How was subsistence livestock linked to architecture and the urban development in the settlement of 17th and 18th century Montreal?
This article argues that landscapes and buildings interact with and accommodate the transformation of livestock products and by-products along various stages; and, that these animal parts contribute to defining urban landscapes. The paper presents a novel analytical framework to study foodscapes, and more particularly meatscapes by way of identifying spaces through which animal parts transited, and by spatially mapping them. It does so via a mixed methodological approach, including researching legal documents, travelers’ notes, databases, historical maps and plans dating back to the French period. Examining processes and spaces involving subsistence livestock, their products and by-products as well as individuals related to their transformation provides a new perspective on how ordinary activities shaped the lives and the spaces in a settlement.
Self-identified feminist restaurants and cafes of the 1970s and 1980s in the United
States and Canada acted as spaces that challenged the status quo around cooking and
consumption through their creation of feminist food. Each restaurant and cafe defined
“feminist food” differently depending on the particular feminist ethics of the restaurant
owners. Depending on the restaurant, making their food feminist revolved around vegetarian
ethics, labour issues, cost, and sourcing of products. By looking at what was included and
banned on these restaurant menus, this article shows the ways that food could be labelled as
feminist. Furthermore, this piece demonstrates how one could assert feminism within a
business dedicated to food—one in which complex relationships with the kitchen can also be
analyzed (the kitchen being often labelled a "traditional" place for women).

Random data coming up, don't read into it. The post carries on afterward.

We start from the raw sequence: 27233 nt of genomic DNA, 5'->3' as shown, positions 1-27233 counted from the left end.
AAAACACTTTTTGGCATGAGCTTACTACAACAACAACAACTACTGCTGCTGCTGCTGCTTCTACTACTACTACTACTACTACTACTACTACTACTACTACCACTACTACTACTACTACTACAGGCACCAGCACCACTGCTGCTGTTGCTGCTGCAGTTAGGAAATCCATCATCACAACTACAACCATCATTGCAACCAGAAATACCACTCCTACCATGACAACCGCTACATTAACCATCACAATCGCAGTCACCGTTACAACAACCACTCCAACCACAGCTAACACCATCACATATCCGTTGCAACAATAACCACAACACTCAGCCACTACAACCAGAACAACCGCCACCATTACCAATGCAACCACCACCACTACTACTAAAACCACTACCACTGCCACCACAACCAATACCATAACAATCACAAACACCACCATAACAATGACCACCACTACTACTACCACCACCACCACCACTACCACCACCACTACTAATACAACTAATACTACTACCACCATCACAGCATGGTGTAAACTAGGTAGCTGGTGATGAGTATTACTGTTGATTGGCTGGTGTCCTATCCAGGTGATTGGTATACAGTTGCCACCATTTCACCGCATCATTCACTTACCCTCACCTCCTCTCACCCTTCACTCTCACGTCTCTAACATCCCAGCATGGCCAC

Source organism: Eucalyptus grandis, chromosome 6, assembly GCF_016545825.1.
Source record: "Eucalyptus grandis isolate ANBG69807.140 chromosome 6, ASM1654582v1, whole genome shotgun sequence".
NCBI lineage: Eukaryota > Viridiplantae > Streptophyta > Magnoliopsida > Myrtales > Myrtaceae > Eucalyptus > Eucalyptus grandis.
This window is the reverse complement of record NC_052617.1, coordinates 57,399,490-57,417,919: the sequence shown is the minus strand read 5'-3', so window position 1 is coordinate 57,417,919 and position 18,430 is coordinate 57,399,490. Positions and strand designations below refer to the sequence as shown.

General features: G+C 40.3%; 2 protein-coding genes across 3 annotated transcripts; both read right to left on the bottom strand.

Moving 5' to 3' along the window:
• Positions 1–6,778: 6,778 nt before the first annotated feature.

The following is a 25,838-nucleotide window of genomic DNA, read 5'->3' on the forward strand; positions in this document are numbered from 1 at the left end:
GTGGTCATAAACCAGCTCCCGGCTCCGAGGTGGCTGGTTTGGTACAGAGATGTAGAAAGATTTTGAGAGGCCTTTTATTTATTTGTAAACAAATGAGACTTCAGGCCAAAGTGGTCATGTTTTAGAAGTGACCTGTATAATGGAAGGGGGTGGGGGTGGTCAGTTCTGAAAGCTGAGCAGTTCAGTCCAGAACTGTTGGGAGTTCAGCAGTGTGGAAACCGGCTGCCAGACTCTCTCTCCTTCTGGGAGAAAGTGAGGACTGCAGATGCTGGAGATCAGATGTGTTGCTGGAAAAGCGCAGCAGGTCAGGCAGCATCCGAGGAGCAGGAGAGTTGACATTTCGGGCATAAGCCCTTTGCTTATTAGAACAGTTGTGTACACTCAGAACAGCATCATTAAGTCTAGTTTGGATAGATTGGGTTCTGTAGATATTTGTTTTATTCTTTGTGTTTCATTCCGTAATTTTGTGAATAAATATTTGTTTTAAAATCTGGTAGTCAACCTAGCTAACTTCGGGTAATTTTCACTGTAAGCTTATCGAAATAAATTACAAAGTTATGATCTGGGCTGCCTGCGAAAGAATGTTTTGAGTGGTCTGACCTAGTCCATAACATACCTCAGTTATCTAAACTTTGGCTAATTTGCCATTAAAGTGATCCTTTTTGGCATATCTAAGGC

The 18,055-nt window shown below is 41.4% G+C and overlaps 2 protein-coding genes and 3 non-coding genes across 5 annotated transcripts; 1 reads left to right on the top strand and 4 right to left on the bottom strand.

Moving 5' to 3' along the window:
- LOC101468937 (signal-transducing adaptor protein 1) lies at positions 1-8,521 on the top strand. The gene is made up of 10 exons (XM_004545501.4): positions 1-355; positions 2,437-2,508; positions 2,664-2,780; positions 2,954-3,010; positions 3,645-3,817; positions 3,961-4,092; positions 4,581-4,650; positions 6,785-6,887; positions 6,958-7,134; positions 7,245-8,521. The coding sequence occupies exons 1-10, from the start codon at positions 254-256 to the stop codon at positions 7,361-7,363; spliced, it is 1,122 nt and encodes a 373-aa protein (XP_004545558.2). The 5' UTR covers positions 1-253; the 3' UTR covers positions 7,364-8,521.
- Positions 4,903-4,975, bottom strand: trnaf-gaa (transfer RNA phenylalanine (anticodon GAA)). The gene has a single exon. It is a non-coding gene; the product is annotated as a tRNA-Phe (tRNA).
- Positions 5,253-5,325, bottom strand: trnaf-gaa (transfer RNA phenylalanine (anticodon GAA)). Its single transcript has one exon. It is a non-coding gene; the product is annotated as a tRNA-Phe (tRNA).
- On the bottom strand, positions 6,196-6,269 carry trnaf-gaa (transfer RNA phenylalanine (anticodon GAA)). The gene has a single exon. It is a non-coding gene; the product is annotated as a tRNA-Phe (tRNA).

This article examines the connections between agriculture, alternative food
movements, and settler colonialism. In particular I examine how settler agriculture and
control of food throughout the nineteenth and twentieth centuries has been used as a tool of
colonization, and how food sovereignty offers a corrective to the imposition of Western,
colonial, gendered, and racialized foodways. I also explore Indigenous food sovereignty in
North America as a model that honors and reclaims Indigenous foodways and
self-determination, and addresses the alarming rates of food insecurity and diet-related
health issues among Indigenous populations. Following in the footsteps of feminist and
decolonial scholars, I seek to critically analyse the discourses of alternative food
movements to discover how alternative food movements can transform the colonial system
rather than unconsciously perpetuate it. I argue that as settlers working to create
equitable and sustainable food systems we must recognize complicity in colonialism, engage
Indigenous perspectives and narratives, and work to support Indigenous communities seeking
Indigenous food sovereignty and self-determination. To do so requires creating alliances
based on learning about our differences from and with each other, and embracing settler
discomfort as a motivation for change.
Taking everyone by surprise, poutine—an unpretentious Quebecois dish originally made of fries, cheese curds and brown gravy—found its way onto the Canadian State Dinner menu organized by the White House in March 2016. Drawing on my personal relationship with poutine, this paper intends to expose how poutine has managed to enact a form of social mobility. The tasting experience of poutine is first deconstructed through its taste ‘on the tongue’ and its taste as a dynamic social process, to investigate poutine’s palatability and mainstream appeal. Through this tasting analysis, poutine emerges as a new(er) and distinct way to consume food that is increasingly adopted and adapted. A working definition of poutine as a new dish classification label in its own right (just like sandwiches, dumplings, soups, flatbreads or sushi) is proposed. The social mobility of other foods (e.g. lobster, kimchi, garlic, and sushi) is further explored, before discussing how poutine is also connected to a stigma, which weakens the agency of the Quebecois. Using the social identity theory, it appears that Quebecois youth are dismissing this ‘poutine stigma’ through a revaluing approach, which resembles a reappropriation of poutine, not necessarily linguistically (as seen with ‘black’, ‘queer’, or ‘geek’), but rather in a culinary fashion. Coupling poutine’s sociohistorical stigma and its growing Canadization (that is, the presentation, not the consumption per say, of poutine as a Canadian dish), two related situations—the ongoing process of poutine culinary appropriation and the threat of Quebecois cultural absorption by Canadians—are exposed.